Arnold shines for clarity, completeness and rigour. But, at the same time, he requires a remarkable intellectual effort on the part of the reader (at least a physicist or an engineer). Some readers might see this as a book of math rather than physics, but that would not be fair: Arnold always stresses the geometrical meaning and the physical intuition of what he states or demonstrates. You can take full advantage from the effort of reading this book only if you master a wide range of mathematical topics: essentially differential geometry, ODEs and PDEs and some topology. That's not always true for engineer or physics students at the beginning graduate level. For that kind of readers, Goldstein is a much better fit. Arnold can (and maybe should) be read afterwards.
On the other hand, the exercises, although not very numberous, are very well conceived and help a lot to deepen the comprehension of the text. Also, the order of the topics is linear and very effective from a didactic point of view. The exposition is clear, concise and always goes straight to the point. Thanks to these features, it is one of the most effective books for self-teaching I ever happened to read.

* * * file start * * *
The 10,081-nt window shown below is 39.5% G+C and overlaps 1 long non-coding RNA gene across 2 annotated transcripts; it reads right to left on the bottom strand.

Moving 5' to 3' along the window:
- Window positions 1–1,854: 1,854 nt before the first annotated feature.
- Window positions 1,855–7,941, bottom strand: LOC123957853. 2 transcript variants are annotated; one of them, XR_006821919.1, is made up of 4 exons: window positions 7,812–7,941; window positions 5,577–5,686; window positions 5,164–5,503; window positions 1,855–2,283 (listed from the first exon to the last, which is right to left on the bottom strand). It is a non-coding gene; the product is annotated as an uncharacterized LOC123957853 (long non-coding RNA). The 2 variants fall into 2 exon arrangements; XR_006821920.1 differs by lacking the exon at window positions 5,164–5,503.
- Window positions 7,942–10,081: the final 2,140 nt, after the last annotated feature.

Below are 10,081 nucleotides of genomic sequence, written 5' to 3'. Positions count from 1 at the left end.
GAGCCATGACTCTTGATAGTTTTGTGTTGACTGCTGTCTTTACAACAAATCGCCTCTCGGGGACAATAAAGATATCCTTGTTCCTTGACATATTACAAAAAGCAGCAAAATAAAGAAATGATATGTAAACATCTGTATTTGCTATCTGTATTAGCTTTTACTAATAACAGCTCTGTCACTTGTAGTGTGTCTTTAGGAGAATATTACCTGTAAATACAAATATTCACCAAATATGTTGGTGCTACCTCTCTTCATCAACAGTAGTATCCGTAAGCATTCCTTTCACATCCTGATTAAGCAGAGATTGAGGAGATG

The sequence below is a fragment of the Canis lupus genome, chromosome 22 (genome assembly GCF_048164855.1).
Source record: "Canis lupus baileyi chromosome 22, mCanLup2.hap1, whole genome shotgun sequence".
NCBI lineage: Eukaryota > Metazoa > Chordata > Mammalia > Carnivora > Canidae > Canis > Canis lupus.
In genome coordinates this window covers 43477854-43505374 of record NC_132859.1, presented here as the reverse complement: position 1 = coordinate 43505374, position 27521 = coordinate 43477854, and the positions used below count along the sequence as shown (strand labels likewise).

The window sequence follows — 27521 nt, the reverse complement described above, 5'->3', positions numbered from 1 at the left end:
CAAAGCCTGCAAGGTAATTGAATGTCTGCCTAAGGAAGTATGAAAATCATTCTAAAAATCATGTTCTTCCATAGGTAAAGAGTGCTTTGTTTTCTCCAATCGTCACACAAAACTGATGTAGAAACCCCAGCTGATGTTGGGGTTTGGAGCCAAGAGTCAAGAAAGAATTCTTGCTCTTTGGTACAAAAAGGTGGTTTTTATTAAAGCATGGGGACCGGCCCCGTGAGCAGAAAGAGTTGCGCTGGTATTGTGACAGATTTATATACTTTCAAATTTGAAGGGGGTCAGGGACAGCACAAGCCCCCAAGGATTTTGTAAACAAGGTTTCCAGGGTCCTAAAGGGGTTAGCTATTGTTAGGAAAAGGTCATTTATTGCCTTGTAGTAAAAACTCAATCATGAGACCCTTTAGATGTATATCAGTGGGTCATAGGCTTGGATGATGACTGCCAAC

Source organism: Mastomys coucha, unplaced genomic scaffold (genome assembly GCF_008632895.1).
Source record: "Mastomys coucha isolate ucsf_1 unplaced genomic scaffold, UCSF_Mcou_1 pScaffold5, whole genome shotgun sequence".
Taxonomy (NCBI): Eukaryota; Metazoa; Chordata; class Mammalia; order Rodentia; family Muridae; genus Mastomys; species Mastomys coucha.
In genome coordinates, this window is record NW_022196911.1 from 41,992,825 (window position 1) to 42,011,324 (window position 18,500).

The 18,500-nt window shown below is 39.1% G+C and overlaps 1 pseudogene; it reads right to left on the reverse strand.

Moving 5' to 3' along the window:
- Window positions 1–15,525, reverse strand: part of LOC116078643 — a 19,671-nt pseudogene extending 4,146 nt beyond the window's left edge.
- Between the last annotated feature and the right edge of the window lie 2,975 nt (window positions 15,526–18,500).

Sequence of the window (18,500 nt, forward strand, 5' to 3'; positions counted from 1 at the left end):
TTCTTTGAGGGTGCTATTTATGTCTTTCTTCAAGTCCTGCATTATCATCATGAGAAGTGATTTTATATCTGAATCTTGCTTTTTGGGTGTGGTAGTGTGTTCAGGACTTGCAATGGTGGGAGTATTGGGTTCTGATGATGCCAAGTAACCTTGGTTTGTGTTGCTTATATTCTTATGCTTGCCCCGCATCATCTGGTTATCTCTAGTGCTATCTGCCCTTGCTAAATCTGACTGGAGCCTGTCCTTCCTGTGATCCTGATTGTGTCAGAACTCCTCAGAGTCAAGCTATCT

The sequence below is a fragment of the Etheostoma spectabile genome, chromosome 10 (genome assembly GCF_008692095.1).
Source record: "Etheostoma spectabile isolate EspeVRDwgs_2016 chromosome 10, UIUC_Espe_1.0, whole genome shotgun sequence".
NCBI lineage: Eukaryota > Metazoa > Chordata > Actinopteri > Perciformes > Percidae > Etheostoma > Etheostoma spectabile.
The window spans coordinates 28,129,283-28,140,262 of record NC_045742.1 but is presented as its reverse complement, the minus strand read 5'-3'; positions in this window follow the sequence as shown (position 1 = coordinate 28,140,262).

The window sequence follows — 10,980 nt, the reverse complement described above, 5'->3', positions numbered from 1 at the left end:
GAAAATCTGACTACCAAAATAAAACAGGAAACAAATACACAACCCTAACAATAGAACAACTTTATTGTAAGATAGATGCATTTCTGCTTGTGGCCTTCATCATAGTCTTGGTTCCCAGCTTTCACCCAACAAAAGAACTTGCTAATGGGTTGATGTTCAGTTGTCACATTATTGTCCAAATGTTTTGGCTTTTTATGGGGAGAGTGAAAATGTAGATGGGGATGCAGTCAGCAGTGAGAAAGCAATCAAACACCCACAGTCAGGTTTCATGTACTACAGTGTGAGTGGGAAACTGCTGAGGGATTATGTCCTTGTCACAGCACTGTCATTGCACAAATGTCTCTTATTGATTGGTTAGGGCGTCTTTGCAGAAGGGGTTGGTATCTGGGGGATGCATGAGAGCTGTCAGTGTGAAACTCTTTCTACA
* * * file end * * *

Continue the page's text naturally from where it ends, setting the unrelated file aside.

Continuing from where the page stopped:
From a physical point of view, the domain of applications is essentially limited to discrete systems. Furthermore, the electromagnetism and relativity are not even cited, although they can be viewed as the logical completion of classical mechanics (see, for example, Goldstein). But the extreme generality of the approach largely balance the more restricted physical domain. In my opinion, the best book you can read on the topics.